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Robert M. Davis Sr., founder of construction company, dies at 74

Jeremy Lazarus | 1/19/2018, 7:43 a.m.
Robert Michael Davis Sr. left his mark on hundreds of homes in Richmond and Washington. For 50 years, he was ...

By Jeremy M. Lazarus

Robert Michael Davis Sr. left his mark on hundreds of homes in Richmond and Washington.

For 50 years, he was involved in building, renovating and improving residences with a quality that kept him in demand.

His record in home construction and his mentorship of and encouragement to young people who worked for him to start their own businesses is being remembered following Mr. Davis’ death on Thursday, Dec. 28, 2017. He was 74.

His life was celebrated Saturday, Jan. 6, at the church where he was a longtime member, Providence Park Baptist Church in North Side.

Known as “Dog” to his friends, Mr. Davis had construction in his blood as a scion of the family that created and has operated Davis Brothers Construction Co. for more than a century.

His grandfather, father, uncle, a brother and cousins worked in building either for the company or in their own businesses, and he learned all aspects of the business as he grew up.

After graduating from Maggie L. Walker High School and working for the family business for a few years, he broke away to found his own company, Robert M. Davis Sr. Construction, to focus more on housing work.

“He liked having a personal relationship with clients and making sure their homes were great places to live,” said his daughter, Yvette D. Rajput, director for 10 years of Richmond Hill’s Armstrong Leadership Program, which mentors students at Armstrong High School.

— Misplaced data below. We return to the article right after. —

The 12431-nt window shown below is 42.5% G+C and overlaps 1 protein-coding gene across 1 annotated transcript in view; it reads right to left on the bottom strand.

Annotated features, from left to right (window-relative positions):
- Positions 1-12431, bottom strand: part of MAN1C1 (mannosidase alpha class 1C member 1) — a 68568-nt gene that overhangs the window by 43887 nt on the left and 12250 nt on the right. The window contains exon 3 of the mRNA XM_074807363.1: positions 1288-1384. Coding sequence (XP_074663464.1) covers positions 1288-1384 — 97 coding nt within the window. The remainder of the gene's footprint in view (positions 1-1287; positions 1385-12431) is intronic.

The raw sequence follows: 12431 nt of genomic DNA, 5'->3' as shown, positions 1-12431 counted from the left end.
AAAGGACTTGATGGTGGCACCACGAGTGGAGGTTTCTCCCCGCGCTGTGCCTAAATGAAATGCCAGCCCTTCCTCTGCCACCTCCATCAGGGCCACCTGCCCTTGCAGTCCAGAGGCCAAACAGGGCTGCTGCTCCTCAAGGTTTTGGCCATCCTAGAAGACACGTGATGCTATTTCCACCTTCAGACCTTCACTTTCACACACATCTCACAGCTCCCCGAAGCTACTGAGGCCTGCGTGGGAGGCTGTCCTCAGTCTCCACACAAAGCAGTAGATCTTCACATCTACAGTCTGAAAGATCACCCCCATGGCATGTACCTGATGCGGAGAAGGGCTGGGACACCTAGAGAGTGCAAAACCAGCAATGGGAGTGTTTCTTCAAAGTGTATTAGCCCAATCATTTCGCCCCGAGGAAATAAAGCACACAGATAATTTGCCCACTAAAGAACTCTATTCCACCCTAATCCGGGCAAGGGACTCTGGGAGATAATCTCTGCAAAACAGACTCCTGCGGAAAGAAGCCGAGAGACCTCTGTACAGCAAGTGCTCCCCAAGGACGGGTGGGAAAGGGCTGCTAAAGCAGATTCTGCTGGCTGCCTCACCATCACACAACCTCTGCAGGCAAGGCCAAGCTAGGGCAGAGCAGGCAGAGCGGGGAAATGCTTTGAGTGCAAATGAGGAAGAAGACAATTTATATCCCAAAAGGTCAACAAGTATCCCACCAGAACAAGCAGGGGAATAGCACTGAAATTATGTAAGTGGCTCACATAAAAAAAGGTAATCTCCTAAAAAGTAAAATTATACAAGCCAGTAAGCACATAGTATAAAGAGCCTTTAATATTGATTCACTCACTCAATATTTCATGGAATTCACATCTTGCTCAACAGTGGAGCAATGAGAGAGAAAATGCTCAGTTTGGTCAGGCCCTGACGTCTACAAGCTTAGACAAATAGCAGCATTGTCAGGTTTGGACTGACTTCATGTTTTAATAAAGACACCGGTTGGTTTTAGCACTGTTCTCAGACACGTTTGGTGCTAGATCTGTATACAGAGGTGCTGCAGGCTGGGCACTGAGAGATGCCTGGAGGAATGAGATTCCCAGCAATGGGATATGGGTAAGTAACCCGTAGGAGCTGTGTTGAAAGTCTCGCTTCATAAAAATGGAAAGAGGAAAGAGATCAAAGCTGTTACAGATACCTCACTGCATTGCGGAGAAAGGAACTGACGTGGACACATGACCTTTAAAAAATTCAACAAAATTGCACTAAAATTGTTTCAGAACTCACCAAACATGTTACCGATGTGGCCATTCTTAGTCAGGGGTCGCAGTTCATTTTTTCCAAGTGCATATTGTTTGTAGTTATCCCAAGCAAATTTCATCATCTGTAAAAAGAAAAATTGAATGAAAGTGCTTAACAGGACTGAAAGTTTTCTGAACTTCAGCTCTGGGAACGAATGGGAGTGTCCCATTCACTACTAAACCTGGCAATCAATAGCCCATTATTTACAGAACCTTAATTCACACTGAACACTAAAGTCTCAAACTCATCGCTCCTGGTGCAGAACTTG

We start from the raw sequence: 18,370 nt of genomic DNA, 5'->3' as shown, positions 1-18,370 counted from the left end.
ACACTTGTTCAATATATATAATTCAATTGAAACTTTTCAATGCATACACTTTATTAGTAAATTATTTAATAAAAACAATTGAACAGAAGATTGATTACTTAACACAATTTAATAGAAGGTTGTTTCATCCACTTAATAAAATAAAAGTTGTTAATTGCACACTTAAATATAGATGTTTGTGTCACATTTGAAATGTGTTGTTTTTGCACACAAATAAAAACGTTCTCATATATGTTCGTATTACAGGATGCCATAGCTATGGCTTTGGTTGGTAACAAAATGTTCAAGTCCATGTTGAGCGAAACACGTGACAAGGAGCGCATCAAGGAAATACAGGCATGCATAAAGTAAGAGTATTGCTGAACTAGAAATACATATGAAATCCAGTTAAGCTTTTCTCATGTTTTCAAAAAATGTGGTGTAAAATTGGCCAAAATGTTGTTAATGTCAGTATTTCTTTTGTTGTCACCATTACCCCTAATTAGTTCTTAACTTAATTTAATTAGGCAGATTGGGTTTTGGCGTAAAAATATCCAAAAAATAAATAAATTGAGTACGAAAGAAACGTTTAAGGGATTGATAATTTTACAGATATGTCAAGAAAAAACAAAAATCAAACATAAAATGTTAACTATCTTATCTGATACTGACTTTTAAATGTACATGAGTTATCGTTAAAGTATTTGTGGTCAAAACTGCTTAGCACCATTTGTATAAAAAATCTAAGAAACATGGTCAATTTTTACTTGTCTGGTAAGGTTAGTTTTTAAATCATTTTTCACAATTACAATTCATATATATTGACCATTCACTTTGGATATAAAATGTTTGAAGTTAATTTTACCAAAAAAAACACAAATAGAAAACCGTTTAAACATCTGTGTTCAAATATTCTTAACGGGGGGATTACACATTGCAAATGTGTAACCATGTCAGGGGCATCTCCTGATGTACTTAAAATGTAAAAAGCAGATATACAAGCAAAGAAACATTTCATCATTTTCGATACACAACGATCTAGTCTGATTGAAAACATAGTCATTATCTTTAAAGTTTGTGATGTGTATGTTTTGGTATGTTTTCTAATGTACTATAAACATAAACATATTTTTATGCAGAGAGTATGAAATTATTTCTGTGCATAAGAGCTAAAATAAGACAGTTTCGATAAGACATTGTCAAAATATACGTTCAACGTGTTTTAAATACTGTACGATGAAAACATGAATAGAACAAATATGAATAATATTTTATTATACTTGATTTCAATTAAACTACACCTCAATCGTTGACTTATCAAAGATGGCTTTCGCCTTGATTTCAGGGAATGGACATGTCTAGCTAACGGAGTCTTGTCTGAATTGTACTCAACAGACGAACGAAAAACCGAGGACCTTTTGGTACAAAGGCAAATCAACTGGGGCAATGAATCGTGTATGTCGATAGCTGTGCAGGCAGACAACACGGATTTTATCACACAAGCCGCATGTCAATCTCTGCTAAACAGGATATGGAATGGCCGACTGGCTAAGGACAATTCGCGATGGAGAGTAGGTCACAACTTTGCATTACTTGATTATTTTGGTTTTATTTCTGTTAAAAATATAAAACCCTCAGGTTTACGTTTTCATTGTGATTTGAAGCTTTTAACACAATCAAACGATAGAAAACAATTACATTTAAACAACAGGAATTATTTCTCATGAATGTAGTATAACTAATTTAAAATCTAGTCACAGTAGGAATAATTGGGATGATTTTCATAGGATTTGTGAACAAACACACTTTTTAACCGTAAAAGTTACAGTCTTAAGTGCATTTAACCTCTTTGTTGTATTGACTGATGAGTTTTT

“That’s just the kind of person he was. He was a humble man of great character,” she said, adding that his work to mentor young black men “inspired me to serve the community in my current role.”

In Richmond, he was best known for renovating or developing houses under contracts with the Richmond Redevelopment and Housing Authority and project:Homes, formerly ElderHomes.

He also worked on special projects at city churches, Richmond International Airport and on buildings in Norfolk and Washington.

While he mostly focused on the Richmond housing market, he became a force in generating new interest in homes in the nation’s capital, particularly the northwest portion, according to D.C. Councilman Brandon T. Todd, who represents that area.

Through partnerships with developers during the 1970s and 1980s, Mr. Davis “lent his creativity, passion and talent to the initial phase of the city’s revitalization,” Mr. Todd wrote in a condolence letter.

He described Mr. Davis as leading a team that delivered specialized services and on-site management to ensure the success of home building efforts to lure people back to the city. “His carpentry expertise and skill added a unique touch to each home he built,” Mr. Todd stated.

Outside of work, Mr. Davis was a passionate golfer who played on courses all over the world, his family said.

Survivors also include his sons, Jason Davis and Tajaddin Daily, and a nephew he raised, Jamal Davis; brothers, Leonard M. Davis Jr. and Larry M. Davis; sisters, Estelle Brown and Edith Williams; and five grandchildren.

The family requests memorial contributions be made in Mr. Davis’ name to Richmond Hill’s Armstrong Leadership Program, 2209 E. Grace St., Richmond, VA 23223.